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September 25, 2017 at 5:41 am #49970
The picture attached shows 3 barrel springs removed from a 30 hour Grand Sonnerie movement. The middle spring powers the going train and looks like it might be set, how can I check this?September 25, 2017 at 7:20 am #64582willofiamModerator
Good question, I think the simplest way to answer would be to test how it runs and length of run time. As long as the mainspring is the correct strength and length (this can take some investigating) but if we assume it is…. then at various wound states within its 30 hour run time you can examine the function of the escapement, listen to it, measure pendulum oscillation, ect…looking for any lack of power.
This of course after addressing all issues, cleaning, bushings, pivots and lubricating since friction throughout the train and escapement will even effect the performance of a new mainspring.
For me it sometimes ends up being a “feeling”…if I have any question I replace them though that is because I am dealing with a customers clocks…It is fairly rare that I do replace them though since alot of clocks have mainspring that provide plenty of power.
Some of my own thoughts, maybe someones else will chime in with more ideas. Have fun.September 26, 2017 at 2:42 am #64583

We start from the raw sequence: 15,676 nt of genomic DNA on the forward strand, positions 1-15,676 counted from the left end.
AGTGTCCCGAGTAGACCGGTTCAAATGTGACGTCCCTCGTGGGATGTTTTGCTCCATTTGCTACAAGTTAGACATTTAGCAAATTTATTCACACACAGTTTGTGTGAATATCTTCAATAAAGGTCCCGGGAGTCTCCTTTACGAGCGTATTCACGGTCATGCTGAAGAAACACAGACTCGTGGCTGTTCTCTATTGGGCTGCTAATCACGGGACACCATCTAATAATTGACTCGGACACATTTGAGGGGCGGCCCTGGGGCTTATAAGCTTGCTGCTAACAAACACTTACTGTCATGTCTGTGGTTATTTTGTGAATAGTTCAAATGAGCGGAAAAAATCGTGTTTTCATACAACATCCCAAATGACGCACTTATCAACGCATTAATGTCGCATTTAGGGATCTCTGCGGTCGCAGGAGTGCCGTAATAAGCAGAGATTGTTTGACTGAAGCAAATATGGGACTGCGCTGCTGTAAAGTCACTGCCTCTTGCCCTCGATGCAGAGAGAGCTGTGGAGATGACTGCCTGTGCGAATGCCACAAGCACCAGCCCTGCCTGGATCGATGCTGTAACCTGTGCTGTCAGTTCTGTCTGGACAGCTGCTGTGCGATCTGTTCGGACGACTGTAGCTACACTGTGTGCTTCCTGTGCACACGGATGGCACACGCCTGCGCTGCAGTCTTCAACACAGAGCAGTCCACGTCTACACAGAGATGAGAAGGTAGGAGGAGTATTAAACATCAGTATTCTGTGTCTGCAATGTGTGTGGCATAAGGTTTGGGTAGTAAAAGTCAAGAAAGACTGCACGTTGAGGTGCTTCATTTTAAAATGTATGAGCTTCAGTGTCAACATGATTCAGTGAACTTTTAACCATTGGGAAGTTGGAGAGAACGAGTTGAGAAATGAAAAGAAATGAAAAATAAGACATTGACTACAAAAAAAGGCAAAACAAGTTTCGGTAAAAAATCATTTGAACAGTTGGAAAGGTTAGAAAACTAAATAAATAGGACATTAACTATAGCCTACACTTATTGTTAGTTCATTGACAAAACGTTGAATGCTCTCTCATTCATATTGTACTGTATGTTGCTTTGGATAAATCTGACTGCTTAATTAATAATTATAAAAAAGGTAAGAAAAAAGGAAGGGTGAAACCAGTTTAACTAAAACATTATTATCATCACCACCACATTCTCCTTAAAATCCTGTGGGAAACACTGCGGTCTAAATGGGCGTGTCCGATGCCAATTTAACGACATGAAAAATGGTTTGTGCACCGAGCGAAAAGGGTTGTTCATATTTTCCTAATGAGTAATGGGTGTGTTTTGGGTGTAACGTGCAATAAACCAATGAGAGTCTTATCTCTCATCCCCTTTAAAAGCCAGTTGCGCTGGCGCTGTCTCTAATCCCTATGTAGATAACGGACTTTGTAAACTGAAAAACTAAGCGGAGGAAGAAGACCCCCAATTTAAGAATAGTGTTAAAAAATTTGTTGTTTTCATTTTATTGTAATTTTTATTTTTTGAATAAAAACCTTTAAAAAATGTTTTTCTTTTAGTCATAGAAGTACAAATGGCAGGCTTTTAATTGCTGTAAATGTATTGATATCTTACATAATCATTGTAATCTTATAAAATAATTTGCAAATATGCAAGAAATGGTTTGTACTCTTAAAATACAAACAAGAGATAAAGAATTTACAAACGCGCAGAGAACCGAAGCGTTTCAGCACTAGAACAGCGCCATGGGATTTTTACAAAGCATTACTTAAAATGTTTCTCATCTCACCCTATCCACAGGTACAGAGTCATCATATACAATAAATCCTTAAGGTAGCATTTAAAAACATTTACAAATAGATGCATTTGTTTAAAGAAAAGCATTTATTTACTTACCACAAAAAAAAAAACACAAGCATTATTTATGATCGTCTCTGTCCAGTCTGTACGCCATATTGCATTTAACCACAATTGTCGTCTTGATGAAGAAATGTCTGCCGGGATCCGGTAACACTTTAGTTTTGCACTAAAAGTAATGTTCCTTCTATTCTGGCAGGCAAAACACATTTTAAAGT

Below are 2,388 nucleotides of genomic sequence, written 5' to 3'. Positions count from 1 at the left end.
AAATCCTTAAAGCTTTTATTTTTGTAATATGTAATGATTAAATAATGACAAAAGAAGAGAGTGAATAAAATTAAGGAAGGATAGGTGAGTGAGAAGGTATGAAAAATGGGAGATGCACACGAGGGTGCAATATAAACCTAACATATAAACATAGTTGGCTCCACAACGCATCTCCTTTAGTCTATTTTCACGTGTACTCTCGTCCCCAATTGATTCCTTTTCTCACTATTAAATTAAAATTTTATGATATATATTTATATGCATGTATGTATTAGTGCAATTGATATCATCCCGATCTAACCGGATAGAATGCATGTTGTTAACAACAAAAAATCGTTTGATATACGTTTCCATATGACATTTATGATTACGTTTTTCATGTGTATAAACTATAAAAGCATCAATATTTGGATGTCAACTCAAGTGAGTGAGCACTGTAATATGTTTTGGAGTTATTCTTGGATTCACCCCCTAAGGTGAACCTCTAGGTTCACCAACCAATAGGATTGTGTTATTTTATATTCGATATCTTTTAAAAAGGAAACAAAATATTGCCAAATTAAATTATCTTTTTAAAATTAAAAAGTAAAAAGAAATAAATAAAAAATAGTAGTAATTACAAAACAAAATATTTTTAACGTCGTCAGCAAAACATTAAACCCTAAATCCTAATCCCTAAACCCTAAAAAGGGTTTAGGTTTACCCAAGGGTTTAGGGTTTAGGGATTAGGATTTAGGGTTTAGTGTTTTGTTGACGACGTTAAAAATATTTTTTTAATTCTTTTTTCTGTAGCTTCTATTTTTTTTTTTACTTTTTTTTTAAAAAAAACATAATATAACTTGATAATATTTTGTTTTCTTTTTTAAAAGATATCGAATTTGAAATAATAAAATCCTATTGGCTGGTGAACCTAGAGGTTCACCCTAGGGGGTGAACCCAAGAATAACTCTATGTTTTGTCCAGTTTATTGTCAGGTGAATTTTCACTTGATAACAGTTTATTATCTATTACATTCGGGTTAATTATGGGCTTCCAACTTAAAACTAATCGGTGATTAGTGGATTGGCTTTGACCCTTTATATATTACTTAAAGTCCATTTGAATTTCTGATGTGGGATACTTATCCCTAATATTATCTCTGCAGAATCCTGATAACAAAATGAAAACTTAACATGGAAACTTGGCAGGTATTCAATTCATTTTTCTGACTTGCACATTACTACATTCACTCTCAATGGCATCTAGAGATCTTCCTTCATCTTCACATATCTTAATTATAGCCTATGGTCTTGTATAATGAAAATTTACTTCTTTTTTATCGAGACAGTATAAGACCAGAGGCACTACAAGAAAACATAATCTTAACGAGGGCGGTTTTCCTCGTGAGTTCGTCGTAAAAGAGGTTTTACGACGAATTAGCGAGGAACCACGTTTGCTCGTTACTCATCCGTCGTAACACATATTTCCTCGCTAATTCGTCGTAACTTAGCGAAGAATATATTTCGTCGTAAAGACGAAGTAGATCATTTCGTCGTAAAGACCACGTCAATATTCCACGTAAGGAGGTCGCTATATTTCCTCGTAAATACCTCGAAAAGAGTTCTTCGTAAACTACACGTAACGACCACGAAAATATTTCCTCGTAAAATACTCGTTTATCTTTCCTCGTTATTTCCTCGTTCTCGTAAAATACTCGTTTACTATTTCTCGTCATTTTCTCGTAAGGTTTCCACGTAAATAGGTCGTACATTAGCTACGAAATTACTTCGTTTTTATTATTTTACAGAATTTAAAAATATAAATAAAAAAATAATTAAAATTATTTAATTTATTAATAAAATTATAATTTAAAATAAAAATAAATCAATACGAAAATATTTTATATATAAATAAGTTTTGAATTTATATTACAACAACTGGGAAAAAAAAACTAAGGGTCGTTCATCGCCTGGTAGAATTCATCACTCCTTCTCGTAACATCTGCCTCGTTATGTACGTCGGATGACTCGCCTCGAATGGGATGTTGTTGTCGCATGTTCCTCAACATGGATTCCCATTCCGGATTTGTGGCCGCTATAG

Thanks William, I guess I can assemble the movement with just the going train to test the spring in the way you suggest…that way I don’t have to assemble the whole movement and then have to take it apart again if the spring doesn’t work…being a complicated movement, that would be a right pain in the ****
RichardSeptember 26, 2017 at 12:52 pm #64584willofiamModerator
good idea, remember though that lifting levers ect… can use up some power.September 27, 2017 at 1:20 am #64585
good point William, I will have to make some allowance for that…September 28, 2017 at 5:37 pm #64586bernie weishaplParticipant
Generally when I see a spring like the middle one it gets replaced. A new spring when the retainer is taken off will spring out at least twice that size or more. My problem is I can’t afford to have any come backs out here as most clocks are out quite a distance as my service area covers 125 radius of my location. I have learned after 33 yrs of doing clocks to error on the side of caution. Just my $1.298. 😆September 29, 2017 at 6:00 am #64587
Thanks for your input Bernie, I’m not fixing this for a customer and I would agree that, given your circumstances, it makes sense to replace…having said that, I read somewhere that they don’t make them like they used to and a new spring is prone to break quite early in it’s life. At least I know this one has lasted over 100 years and I guess will last another 100 years provided it has enough power to drive the clock for 30 hours. Apart from all that, I want to keep this movement as original as possible….the pound is running at around $1.34 right nowOctober 1, 2017 at 7:39 am #64588bernie weishaplParticipant
Not sure about springs not being as good as the original but I have only had 3 new springs break in 30 some years. If it were my own clock I may let it go but most times I still replace unless it is a very unusual clock or a expensive one but that is just me. But no worries give it a go and see what shakes out. LOL
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